Destructive: Hey, who am I to judge, right? Today I had guacamole and chips for breakfast. Lemme just ask you this: are you really going to get this all done?

Rational: Well, that’s the plan…

Destructive: Because I’m ALL FOR you getting it done, don’t get me wrong…

Rational: …but…

Destructive: …BUUUUUUUT it just seems like, you know, all I see is an apartment full of half finished projects and projects that haven’t even been started and projects that even if you wanted to start you wouldn’t have the room to start because the half finished ones are taking up all the available space.

Rational: I….I can see that, sure.

Destructive: And, you know, I’m just looking out for YOU.

Rational: I…appreciate that.

Destructive: Because, hey, lemme tell you right now buddy it’s not normal to have a shipping palette in your bathroom.



Destructive: Whoa.

Rational: I’m sorry. I’m so stressed. I want to die all of the deaths.

Destructive: Shhhhh. Shh-shh-shhhhh. There there. You don’t need to be stressed.

Rational: I don’t?

Destructive: No. Just sit down. Relax. Drop your bag and lay down on the bed. [Goes into the kitchen]

Rational: Ok.

Destructive: Red or white?

Rational: What?

Destructive: Do you want a glass of wine? To unwind?

Rational: Oh. Sure. Yes, that does sound nice. Red, please.

Destructive: Great. [Returns to the bed] Here you go. Poor baby. You’re so exhausted.

Rational: I really am.

Destructive: Would you like me to turn on the TV, see what’s on?

Rational: That’s perfect.

Destructive: Netflix?

Rational: Mmm, yes.

Destructive: Bob’s Burgers is streaming. Sound good?

Irrational: You’re the best.

And so it’s been going, every night for the past few months. Rational Evan eventually caves and willingly, cooly and numbly falls into the warm, cozy embrace of Destructive Evan’s clutches, or what is commonly referred to in my home as The Cabernet Haze.

It was after this last stretch of The Haze that I realized my creativity boner would need a little Viagra if I was ever going to get back on track and stockpiling old futon frames in the corner of my living room again. What I needed was the movie equivalent of a nerdy girl makeover–low effort, high impact–like when Molly Ringwald pulls back Ally Sheedy’s hair to reveal she has a jaw or when a girl discovers contacts and snags Freddie Prinze Jr. [SIDE NOTE: Try getting that Six Pence None The Richer song out of your head now. I dare you.]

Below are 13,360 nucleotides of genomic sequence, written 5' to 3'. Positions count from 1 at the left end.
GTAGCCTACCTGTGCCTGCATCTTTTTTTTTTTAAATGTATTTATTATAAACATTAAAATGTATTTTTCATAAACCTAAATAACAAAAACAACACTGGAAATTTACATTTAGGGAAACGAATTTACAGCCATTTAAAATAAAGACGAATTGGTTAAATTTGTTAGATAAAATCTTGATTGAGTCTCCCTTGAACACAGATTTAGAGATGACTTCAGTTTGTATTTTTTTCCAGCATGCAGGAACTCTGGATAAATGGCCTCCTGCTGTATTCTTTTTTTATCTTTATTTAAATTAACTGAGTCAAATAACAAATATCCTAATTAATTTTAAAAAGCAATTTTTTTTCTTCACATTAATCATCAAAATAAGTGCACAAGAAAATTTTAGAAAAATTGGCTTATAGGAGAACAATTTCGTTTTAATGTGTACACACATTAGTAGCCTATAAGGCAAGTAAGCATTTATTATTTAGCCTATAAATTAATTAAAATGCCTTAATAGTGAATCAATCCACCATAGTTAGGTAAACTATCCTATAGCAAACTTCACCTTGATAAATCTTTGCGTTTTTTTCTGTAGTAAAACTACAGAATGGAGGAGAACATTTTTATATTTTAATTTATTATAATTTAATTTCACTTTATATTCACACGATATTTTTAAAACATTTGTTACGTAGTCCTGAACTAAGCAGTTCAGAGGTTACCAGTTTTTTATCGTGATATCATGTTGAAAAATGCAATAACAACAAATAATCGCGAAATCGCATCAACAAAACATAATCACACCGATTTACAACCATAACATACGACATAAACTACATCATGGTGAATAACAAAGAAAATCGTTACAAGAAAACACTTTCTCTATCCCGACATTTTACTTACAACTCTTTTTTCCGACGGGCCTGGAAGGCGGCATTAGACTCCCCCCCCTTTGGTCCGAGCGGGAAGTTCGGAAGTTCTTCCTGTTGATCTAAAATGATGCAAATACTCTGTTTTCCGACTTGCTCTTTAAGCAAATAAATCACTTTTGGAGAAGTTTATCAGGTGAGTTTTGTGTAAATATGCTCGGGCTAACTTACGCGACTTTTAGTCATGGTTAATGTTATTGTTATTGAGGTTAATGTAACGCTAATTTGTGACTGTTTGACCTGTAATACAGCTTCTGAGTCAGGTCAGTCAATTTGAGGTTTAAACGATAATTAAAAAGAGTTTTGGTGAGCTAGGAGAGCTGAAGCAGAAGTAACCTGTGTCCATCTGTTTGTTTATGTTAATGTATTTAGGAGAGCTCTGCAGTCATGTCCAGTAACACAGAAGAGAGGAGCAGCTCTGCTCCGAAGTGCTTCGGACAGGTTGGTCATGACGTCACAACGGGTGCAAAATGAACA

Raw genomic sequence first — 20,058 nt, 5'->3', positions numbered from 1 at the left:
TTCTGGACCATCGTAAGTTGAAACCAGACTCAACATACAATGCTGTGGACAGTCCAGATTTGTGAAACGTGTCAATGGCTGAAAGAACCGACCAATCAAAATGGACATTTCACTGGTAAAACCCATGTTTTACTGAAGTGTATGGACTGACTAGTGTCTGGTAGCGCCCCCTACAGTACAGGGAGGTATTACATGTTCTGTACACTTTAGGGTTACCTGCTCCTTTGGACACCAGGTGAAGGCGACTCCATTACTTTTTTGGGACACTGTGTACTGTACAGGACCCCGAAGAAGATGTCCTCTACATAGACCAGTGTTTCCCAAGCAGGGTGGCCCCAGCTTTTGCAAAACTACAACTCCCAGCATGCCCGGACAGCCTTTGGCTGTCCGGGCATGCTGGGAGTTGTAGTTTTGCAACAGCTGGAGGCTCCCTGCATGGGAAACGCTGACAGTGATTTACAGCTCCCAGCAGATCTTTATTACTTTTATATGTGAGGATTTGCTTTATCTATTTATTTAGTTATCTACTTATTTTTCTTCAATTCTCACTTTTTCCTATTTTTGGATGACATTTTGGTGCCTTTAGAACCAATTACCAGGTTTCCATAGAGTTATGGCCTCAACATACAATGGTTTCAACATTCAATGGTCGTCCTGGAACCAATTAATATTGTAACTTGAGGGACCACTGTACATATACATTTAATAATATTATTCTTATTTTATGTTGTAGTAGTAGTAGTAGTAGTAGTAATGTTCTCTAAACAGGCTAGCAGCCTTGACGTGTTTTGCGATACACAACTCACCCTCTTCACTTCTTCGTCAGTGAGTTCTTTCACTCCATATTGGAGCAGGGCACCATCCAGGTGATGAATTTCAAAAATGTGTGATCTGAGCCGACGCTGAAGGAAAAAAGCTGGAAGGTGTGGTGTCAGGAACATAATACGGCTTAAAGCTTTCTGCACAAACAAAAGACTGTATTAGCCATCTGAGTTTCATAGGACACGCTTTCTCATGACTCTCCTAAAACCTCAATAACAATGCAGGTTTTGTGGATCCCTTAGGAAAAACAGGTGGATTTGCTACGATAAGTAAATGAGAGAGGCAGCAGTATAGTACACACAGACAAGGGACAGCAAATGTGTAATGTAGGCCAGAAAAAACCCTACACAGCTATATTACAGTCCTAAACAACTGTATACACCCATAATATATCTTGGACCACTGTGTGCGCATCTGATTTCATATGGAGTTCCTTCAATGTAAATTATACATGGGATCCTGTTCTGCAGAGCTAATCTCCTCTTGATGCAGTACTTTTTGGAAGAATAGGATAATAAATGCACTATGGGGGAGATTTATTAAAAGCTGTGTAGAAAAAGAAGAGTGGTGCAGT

I sat in my bed for a long while, looking around my apartment with a discerning eye, before it jumped out at me as if to say, “HELLO, MORON,” like a stripped sweater in a Where’s Waldo book:

Say what you will about IKEA but this Hemnes dresser has been a stalwart–A STALWART, I TELL YOU. To be unabashedly hyperbolic, it is, without a doubt, the William Wallace of my apartment because for three hundred bucks and half a dozen meatballs no other piece of furniture in this shack is as much of a warrior, OK? (Sorry, Design Within Reach. I’m still available for sponsorship. This post can and will be deleted without hesitation.) But, despite it’s redurlability–that’s durability and reliability (you’re welcome)–I think we can all agree its monochromaticity is a little bit like a wet fart, no? A big brown mess that just kinda runs all over the floor.

Cue Home Depot:

No, this is not the back of an issue of Highlights; the knobs are a different color! What a novel idea, right? I AM A DESIGN GURU.

But seriously–honestly–look at those brass beauties and what a difference they make. Then look in the mirror and tell yourself a well-deserved I Could’ve Done That because you can and you should and it’s ridiculous that for *$20 you can justify having a blog about home design.

Anyway, that’s the show, kids. I hope the heavy fireworks delivered. Knobs. Unscrewing old ones and screwing on new ones. Who would’ve guessed? It may not seem like a lot (and it’s not) but it was what I needed to put that spring back in my step.

*If you can claim you found the knobs were mislabeled the whole abysmally unskilful project can come in under ten bucks, but the money you save you will pay for with your pride. This comes from a trusted source. My pride is worth ten whole dollars.